Real-World Differentiation Strategies

Tuesday, October 1, 2013 -- Scott Sterling

We would all like to be differentiation rock stars, where every student that walks in our door has an experience tailored to them. Background learning gaps or achievement gaps simply don’t exist.

Perhaps that’s possible with unlimited funding, unlimited class time, and/or smaller class sizes, but those of us in the real world need to operate within our means. Nevertheless, there are still some things to do to upgrade the differentiation experience for each student that cost very little money, time, or manpower.

Stack the small group decks

Nowhere in No Child Left Behind does it say that when students work in groups that they should be able to work with their friends. Allowing them to pick their own groups actually works against many educational goals. Group students by ability, then make sure each of those categories is represented in the working groups. Suddenly each group has it’s own high-performing mini-teacher.

If you’re really sneaky, you can even give the kids the impression that the groups are random by allowing them to choose cards out of a stacked deck or a similar strategy to give them ownership of the groups without giving them ownership of the groups.

Choice = differentiation

A key component of differentiation strategies is giving the students as much choice in their learning experience as possible. Not only does choice increase their feeling of ownership of the task, but the students will naturally choose based on their ability levels.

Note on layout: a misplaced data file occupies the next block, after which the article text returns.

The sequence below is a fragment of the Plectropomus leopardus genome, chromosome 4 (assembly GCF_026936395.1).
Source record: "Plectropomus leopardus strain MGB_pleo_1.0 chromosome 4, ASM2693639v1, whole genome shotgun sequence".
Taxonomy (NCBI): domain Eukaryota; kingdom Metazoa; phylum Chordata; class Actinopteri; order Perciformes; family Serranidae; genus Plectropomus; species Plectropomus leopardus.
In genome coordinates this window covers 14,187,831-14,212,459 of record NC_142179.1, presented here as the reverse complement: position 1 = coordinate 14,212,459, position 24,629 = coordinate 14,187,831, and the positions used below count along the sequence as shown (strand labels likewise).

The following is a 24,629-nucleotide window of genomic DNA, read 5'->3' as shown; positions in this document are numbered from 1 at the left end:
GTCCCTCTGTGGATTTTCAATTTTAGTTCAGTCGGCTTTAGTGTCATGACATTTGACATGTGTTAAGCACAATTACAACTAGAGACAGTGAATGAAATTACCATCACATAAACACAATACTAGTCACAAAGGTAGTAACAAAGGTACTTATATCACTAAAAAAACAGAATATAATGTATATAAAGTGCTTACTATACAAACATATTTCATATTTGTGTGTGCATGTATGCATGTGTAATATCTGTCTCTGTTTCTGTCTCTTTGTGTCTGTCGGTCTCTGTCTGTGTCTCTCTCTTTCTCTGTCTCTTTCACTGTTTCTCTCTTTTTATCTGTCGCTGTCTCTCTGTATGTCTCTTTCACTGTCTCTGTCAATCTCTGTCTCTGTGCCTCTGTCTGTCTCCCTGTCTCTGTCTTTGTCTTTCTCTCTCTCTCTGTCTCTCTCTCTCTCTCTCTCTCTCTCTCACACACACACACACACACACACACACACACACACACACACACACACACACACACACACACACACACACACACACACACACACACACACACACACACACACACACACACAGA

A simplistic example: say you assign some sort of biography project, where the objective is working on research skills. The high-performing student might choose to challenge themselves with someone like Theodore Roosevelt, while the struggling student might choose the typical sports star or musician. It doesn’t matter; both learn the same research strategies.

Give project-based learning a try

Project-based learning, or PBL, focuses the students on real-world projects rather than just rote memorization or skills practice. The ideal projects are those that are slightly out of the educational reach of everyone in the class. The students work together methodically—sometimes in groups, sometimes individually—to accomplish the goal of the project. Background skills and knowledge are dispensed at the proper times throughout the unit, so no one has an advantage.

The differentiation is simple: PBL is a level playing field where everyone is working in unknown territory toward a common goal. There are some deliverables throughout the unit, but they are not dependent on background knowledge or skills. By working hard, struggling learners will have the same opportunity as high performers.